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Where There’s Commitment There’s Success

disney-on-dreaming-walt-disney1Commitment is a word we often hear these days. A company says it is “committed” to customer service, or we read about an individual’s “commitment” to a particular cause or interest. But there is a lot more to the word than simply stating it. The origin of commit is a promise or pledge that may take many years of hard work and patience to fulfill.

To truly succeed, we need to focus on how we get there as well as the goal outcome. Commitment is both the promise and the actions that go with it.

Consider the Story of Walt Disney, as an Example

Walter Elias “Walt” Disney was born on December 5, 1901. During his lifetime, Walt Disney founded Walt Disney Productions, won 22 Academy Awards, and was the founder of both Disneyland and Walt Disney World.

Walt Disney is a great example of commitment. He didn’t just set out a goal to create memorable characters and then wait for his dream to happen. He remained committed to his goal until the day he died. For many years of his life, this meant working toward his goal even when things didn’t go his way.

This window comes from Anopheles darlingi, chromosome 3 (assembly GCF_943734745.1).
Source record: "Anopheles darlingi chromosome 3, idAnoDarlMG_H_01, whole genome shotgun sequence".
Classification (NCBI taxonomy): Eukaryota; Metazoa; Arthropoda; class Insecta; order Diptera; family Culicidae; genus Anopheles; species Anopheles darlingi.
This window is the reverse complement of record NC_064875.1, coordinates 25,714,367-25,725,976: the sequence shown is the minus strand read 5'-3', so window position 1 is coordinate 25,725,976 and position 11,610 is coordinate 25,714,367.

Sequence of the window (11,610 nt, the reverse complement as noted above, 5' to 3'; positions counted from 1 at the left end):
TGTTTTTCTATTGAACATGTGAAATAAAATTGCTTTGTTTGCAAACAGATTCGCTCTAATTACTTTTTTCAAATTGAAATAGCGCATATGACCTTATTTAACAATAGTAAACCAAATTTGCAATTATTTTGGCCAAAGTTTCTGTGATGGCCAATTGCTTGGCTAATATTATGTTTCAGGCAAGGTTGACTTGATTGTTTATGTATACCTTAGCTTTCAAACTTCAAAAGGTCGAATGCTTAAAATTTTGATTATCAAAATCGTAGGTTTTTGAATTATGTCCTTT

As a young man, for example, Walt was fired by a newspaper editor because “he lacked imagination and had no good ideas.” Then, when Walt Disney formed his first animation company, it failed so badly that he had to dissolve the company in order to pay his rent. Next, he created Mickey Mouse. But his beloved mouse was rejected by MGM studios because the executives in charge were afraid that a giant mouse on the screen would terrify women!

Even when Walt came up with his brilliant creation, Snow White, everyone around  told him that it was a bad idea. But when the movie was finally released, it received nothing short of a standing ovation. The success of the film allowed him to start on all of his other feature films.

There are many others, like Walt, who also show us the power of commitment. You may know some in your own life. It’s something each of us can strive for, even if we are not a famous animator.

Rather than thinking about your goal as a huge achievement, split it into smaller steps. Learn one chapter at a time, write a paper one section each day, take a course one season at a time. By dividing your large goals into smaller steps, you can get to the ultimate goal, no matter what detracts you along the way. And THAT is commitment!

“If you can dream it, you can do it. Always remember that this whole thing was started with a dream and a mouse.” – Walt Disney